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The Krytos Trap (1996)

The Krytos Trap (1996)

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3.91 of 5 Votes: 3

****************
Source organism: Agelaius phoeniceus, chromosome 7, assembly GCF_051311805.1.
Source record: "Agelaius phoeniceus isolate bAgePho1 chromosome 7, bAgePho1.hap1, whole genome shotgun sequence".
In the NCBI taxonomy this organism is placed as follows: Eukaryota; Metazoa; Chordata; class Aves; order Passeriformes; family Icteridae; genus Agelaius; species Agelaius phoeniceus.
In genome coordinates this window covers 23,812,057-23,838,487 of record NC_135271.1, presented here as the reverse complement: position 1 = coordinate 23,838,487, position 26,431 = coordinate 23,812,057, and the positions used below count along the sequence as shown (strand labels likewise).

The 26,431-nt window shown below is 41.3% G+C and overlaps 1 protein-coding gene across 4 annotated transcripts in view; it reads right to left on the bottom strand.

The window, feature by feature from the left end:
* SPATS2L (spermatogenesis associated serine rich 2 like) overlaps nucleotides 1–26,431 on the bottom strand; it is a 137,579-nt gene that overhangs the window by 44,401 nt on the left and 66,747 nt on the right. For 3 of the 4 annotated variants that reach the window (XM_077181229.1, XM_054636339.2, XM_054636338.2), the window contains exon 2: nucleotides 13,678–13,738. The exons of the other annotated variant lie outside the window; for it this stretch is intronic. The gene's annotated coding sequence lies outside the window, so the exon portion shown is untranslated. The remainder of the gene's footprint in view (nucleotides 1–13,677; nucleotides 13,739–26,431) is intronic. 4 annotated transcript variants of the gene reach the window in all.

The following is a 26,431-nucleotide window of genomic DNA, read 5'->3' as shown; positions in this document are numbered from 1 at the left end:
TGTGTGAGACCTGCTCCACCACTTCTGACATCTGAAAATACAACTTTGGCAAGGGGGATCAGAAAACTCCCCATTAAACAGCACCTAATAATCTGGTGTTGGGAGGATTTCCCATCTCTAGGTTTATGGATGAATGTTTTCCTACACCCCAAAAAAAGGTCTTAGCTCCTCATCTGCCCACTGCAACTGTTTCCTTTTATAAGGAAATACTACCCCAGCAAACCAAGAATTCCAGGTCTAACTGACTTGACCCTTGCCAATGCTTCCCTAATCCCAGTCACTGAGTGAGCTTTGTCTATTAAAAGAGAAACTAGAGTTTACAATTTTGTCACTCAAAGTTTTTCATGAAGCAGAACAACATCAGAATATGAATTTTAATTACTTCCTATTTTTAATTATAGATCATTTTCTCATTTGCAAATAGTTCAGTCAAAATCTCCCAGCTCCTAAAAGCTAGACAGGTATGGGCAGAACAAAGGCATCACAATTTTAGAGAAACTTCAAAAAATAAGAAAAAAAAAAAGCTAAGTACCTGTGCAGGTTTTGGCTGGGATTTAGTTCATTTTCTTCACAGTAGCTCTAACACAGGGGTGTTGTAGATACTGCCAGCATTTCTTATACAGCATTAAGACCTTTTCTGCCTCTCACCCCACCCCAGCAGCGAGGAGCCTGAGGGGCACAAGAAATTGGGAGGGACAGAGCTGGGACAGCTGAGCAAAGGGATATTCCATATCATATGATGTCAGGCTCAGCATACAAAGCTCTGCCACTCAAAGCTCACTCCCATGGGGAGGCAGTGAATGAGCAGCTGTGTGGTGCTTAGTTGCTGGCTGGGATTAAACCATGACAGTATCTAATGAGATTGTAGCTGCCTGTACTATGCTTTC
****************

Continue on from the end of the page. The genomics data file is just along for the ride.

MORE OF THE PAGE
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0553568035 (ISBN13: 9780553568035)

About book The Krytos Trap (1996)